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I, Claudius
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7 sur 7 personnes ont trouvé le commentaire suivant utile
'I, Claudius' is actually part one of a two-part set, the second volume of which is 'Claudius the God'. The story is set in Rome at the time of the institution of Augustus, the first emperor, up to the accession of Nero, the last of the Julio-Claudian line of emperors (after this time, the imperial seat was more of a political prize to be fought for than a family bequest).
Robert Graves intriguing use of the vernacular language and the extensive research, following largely the histories of Suetonius (a gossipy historian) rather than Tacitus (the formal, more official historian), gives a rather racy and juicy insight into the flamboyant lifestyle of the early imperial family, as seen through the eyes primarily of its most unlikely heir, Claudius the stammerer. Claudius escaped much of the political intrigue and was seen as a harmless outsider due to his physical impediments, which helped mask his intellectual capabilities and cunning insight into the actions of others.
Grave's recreation is well-done, but a bit too sympathetic to his hero Claudius. Claudius was not the intellectual saintly character protrayed in theses novels--true, he wasn't nearly as bad as his predecessor Caligula or his successor Nero, but he had shortcomings that are often ignored for lacking the glamour of the evils of the two emperors who bookend his reign.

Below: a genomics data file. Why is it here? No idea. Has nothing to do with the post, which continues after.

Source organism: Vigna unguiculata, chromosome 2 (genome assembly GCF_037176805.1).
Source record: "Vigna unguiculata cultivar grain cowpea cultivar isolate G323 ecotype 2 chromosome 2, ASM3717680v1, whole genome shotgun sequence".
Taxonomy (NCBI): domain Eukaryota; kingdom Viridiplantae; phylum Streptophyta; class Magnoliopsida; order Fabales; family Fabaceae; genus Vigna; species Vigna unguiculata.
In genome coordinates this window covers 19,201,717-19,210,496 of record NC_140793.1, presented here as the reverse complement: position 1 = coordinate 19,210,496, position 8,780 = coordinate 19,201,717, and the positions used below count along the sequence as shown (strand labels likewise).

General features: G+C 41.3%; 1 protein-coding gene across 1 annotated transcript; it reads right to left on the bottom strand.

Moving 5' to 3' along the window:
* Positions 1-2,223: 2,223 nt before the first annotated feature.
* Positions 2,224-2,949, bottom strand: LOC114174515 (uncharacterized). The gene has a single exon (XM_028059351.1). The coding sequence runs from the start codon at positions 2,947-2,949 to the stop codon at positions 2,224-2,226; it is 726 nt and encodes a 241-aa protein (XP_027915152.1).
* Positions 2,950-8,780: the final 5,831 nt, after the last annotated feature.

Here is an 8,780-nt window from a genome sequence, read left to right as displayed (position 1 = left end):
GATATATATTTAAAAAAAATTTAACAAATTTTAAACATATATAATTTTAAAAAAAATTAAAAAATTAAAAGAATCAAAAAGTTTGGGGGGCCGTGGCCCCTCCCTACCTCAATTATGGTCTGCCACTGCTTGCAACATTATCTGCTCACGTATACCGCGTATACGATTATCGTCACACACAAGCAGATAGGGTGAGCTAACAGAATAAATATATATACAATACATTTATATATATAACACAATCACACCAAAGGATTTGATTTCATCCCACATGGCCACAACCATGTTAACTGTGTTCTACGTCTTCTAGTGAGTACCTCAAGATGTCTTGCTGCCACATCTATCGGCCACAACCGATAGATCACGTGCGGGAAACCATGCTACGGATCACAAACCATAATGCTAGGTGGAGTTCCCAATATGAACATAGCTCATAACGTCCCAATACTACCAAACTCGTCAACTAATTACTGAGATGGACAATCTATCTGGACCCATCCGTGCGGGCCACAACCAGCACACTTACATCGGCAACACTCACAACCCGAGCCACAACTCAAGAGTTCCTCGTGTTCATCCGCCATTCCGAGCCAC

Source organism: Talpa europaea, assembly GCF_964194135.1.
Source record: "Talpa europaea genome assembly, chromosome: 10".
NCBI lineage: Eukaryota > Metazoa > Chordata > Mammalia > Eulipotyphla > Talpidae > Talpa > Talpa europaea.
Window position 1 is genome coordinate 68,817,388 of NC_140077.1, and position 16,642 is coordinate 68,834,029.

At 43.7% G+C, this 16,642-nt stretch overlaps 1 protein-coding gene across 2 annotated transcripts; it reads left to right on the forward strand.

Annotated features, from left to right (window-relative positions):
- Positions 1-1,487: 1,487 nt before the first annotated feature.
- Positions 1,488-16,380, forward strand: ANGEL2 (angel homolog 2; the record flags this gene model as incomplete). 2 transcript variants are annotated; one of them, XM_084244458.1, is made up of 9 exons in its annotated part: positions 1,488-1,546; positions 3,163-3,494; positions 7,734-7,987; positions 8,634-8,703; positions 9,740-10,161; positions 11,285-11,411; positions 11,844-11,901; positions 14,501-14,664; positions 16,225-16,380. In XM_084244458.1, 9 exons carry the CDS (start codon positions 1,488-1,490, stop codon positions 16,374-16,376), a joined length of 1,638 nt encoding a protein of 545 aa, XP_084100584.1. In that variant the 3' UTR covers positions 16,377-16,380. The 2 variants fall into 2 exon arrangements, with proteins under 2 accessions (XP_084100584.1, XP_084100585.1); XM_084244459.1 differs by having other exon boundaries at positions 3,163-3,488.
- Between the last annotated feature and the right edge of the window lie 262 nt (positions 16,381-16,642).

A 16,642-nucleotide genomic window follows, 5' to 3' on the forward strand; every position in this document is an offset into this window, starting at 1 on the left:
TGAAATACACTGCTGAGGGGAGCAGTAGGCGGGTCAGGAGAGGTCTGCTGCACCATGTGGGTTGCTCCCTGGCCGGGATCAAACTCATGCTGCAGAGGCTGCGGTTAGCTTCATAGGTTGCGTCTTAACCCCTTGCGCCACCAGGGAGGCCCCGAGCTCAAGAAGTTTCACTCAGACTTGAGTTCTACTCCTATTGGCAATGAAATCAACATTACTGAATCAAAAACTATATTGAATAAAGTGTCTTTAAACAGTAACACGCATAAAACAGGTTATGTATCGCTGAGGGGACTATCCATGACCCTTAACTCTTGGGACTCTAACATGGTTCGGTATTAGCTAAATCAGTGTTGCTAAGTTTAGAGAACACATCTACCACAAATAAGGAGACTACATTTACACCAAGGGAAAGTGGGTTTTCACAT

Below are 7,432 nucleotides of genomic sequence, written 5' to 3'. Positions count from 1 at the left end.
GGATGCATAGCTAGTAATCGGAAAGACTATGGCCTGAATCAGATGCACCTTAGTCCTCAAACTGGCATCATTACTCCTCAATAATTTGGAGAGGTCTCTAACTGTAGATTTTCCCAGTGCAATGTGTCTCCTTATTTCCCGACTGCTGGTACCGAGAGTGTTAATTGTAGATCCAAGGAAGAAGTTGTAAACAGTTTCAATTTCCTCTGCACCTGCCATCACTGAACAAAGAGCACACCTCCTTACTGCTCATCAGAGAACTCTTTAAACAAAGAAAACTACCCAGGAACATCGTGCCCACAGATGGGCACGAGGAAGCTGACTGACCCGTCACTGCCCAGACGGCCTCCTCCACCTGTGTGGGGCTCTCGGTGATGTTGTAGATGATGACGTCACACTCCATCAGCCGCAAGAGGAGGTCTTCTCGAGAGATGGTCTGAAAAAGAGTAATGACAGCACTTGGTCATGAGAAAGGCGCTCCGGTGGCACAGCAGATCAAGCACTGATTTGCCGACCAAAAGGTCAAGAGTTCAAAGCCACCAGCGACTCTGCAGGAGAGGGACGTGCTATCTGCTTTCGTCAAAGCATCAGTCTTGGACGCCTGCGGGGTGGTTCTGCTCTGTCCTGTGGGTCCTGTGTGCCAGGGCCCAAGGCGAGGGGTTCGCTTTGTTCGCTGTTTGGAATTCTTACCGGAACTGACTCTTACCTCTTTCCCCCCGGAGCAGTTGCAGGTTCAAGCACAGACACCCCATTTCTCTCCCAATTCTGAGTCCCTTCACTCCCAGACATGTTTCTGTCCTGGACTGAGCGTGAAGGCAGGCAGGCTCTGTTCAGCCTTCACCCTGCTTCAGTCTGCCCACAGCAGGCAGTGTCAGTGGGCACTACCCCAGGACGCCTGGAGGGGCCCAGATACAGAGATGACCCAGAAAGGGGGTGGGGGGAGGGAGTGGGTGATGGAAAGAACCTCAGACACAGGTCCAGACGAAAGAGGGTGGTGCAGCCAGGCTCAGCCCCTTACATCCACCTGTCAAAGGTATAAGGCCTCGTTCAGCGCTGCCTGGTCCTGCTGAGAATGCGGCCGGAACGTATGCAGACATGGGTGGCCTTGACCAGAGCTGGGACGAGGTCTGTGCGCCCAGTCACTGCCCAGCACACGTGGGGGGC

Graves' use of language is interesting to note. Instead of translating historical scenes into formal, high-academic English (as a classically-trained Oxbridge scholar might be inclined to do), he put things into what Alistair Cook called the everyday language of the English aristocracy, a social class accustomed to the easy exercise of world-domination power, politically and socially. This makes it an engaging work that avoids the pitfalls of academic histories.
Derek Jacobi's performance in the BBC production is stunning; what the novel leaves out in way of historical accuracy to detail (Claudius was married more times than would Graves' books attest, for instance) it more than makes up for by way of being an entertaining introduction to imperial Rome. Make sure to get both volumes!
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